- Secondary is a perfect circle, concentric with the bottom of the eyepiece.
- Reflection of the primary is centered in the secondary.
- Center spot on the primary is centered.
When you tighten the locknuts, you may move the primary -- just readjust the adjusting
Your scope is collimated. Go forth and view.
But wait -- what about the Cheshire eyepiece?
Good question. The Cheshire is used to adjust the primary mirror. Remember
I told you that the secondary, once adjusted, normally does not need adjusting unless the
scope takes a serious hit. The primary mirror is another story. Here are some
reasons that the primary needs collimation from time to time.
- Wide temperature changes. Suppose you collimated your scope in the dead of winter,
in the garage, with ambient temperature below zero. Summer arrives and the outside
temp is 85 degrees at night. The primary may need collimating -- not the secondary.
- Scope takes a rough ride. You haul the scope out to a distant dark site and it
gets bumped around in transit.
Now, you are outside, it's dark, your eyes are dark-adapted, and you don't know if the
scope is collimated properly. You know your secondary is in good shape because you
adjusted it properly and it rarely needs further adjustment. You don't want to turn
on a white light and fool around with the primary adjusting screws. This is where
the Cheshire comes in.
Look at the Cheshire.
It does not show that well in this picture, but, the shiny, mirrored portion of the
Cheshire is tilted at 45 degrees. Note that this shiny mirrored surface faces out of
a hole in the side of the Cheshire. The bottom of the Cheshire is open just like the
sight tube and the top has a tiny peephole. Note that the mirrored surface has a
hole in it -- when you look through the peephole in the top, you look down through this
hole and through the bottom of the Cheshire.
It's dark. You have your trusty red LED flashlight and your Cheshire. Scope
is set up and you think the primary was knocked out of alignment when you bounced up the
road. Insert the Cheshire into the eyepiece opening of the focuser so that the hole
in the side of the Cheshire is aimed in the same direction as the scope. Shine your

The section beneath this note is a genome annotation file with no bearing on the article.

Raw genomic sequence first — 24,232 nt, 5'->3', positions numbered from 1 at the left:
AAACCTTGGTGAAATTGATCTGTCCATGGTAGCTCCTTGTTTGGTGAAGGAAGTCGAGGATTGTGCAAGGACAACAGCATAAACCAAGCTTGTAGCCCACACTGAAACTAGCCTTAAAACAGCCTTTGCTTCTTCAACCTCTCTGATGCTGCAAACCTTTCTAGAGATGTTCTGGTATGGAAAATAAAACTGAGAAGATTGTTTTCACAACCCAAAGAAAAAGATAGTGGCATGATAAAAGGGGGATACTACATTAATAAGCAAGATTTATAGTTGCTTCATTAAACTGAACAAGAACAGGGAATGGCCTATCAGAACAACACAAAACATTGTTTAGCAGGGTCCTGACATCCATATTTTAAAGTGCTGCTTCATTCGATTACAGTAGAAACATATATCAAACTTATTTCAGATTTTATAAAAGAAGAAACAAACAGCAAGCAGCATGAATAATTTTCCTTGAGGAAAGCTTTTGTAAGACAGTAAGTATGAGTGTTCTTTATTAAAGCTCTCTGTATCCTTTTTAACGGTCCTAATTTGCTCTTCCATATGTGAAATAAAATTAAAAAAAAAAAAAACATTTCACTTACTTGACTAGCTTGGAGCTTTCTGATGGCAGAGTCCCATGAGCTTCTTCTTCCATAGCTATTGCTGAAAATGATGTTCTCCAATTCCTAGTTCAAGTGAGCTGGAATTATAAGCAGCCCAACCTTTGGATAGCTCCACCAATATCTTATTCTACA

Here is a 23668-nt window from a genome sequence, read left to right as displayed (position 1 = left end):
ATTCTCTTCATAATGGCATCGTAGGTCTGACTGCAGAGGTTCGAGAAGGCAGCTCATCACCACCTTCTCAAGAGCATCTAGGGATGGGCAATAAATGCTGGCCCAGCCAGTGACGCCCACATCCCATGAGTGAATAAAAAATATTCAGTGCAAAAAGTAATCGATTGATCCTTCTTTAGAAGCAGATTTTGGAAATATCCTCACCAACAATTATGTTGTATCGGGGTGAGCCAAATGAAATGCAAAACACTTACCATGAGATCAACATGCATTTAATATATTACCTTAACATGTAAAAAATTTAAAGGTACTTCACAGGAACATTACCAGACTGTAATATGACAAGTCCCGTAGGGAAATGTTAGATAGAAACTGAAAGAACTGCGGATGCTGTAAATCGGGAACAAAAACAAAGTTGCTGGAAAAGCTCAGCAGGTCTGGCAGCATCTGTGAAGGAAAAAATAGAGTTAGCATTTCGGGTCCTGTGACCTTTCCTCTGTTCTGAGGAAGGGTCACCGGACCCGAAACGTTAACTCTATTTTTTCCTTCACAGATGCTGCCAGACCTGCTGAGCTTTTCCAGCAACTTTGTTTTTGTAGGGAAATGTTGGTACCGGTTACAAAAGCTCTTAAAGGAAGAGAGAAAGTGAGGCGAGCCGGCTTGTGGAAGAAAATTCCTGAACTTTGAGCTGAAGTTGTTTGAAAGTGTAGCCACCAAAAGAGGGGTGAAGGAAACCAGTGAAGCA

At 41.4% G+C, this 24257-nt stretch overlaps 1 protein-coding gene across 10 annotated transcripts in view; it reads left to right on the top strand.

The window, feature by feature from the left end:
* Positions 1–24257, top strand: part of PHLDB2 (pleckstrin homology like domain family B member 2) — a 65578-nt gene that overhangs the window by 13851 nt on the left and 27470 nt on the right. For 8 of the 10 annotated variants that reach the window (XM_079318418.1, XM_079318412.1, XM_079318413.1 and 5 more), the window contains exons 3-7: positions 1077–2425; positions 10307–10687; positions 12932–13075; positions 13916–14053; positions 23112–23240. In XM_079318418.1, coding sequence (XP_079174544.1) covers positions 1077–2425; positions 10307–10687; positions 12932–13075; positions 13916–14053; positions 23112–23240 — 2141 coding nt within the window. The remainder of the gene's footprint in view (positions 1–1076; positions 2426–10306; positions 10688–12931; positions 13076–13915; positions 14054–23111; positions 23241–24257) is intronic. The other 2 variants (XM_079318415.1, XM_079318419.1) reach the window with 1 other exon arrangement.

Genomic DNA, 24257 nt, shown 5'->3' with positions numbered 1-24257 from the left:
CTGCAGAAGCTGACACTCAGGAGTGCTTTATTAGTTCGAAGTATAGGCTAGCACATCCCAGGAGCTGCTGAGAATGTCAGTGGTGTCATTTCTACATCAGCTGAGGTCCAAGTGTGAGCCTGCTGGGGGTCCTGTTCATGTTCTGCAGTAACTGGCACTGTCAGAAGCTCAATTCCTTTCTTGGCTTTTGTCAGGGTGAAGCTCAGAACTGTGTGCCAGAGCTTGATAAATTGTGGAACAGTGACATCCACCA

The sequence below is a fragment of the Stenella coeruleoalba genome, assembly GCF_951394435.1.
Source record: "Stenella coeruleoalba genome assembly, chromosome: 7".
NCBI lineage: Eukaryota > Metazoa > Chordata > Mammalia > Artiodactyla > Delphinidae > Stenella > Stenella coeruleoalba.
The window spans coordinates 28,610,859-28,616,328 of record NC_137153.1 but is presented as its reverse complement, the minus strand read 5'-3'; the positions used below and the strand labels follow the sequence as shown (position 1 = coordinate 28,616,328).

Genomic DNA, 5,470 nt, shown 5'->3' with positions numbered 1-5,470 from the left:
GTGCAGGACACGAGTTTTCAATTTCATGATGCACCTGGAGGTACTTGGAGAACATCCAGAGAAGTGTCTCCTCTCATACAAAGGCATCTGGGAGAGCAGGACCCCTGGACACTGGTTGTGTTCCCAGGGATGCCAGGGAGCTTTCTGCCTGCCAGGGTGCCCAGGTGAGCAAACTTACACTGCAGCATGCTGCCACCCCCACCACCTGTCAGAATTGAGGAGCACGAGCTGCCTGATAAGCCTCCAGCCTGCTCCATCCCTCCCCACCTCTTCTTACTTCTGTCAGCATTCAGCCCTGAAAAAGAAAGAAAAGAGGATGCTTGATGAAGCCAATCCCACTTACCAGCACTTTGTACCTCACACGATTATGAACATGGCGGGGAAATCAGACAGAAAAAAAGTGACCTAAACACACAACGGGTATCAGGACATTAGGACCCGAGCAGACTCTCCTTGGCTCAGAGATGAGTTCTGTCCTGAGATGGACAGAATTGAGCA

red LED light onto the mirrored surface and look through the peephole.
The red light from the LED flashlight bounces off the 45-degree surface, off the
secondary, and onto the primary. By looking through the peephole, you see the
primary glowing gently red, reflected in the secondary. In the center of the primary
is the center spot and the peephole -- just like during the day when you collimated the
scope. If the reflection of the primary is not centered in the secondary, or if the
center dot is not centered, loosen the lock screws and adjust the primary. That's
The Cheshire allows you to collimate the primary mirror under dark conditions,
using your red LED light as the light source.
The star test
Do an Internet search for "star test" and "collimation." You
will find several sites that describe using a star to test your collimation. Check
out those sites and look at the pictures.
When you have a star focused in the scope, it is a nice pinpoint of light. If
your scope is properly collimated, when you run the star out of focus, it dissolves into a
circle with several concentric circles. If you keep running it out of focus, it
dissolves into a blur.
A properly collimated scope will do this: Star is out of focus. Turn your
focusing knob to bring the star into focus then keep turning the knob in the same
direction to take the star through focus and out of focus again. As it comes close
to focus, it will go from being a blob to having clear concentric circles, to being a
pinpoint, to concentric circles, to a blob.
If you don't see those concentric circles, your primary needs a touch up.
Check out these sites for a much better explanation and for some good pictures.
NOTE: Be sure to look at the pictures of what a star test looks like under poor
viewing conditions. The first time I ran a star test on my scope, the sky appeared
clear, but, a snowstorm was moving in and the sky was filled with invisible ice crystals
-- when I ran a star test, the stars dissolved into sparkling bands. I was really
concerned until I looked at the pictures again.
As I said at the start, I am not a scientist or professional astronomer. I'm just
an amateur who did this three times before getting it right. Collimation is
necessary; it's easy but you must take care to get it right. You cannot screw up
your scope -- they were designed to be collimated. You do not need to collimate
every time you use your scope. If objects don't look like they did last week, wait
for another view -- it's probably not collimation but sky conditions.
I hope this has been helpful. If you are a collimation expert and I have said
anything here that's screwed up, PLEASE send me an e-mail
and tell me about it -- I am learning and appreciate your input.
May you have lots of dark, clear skies.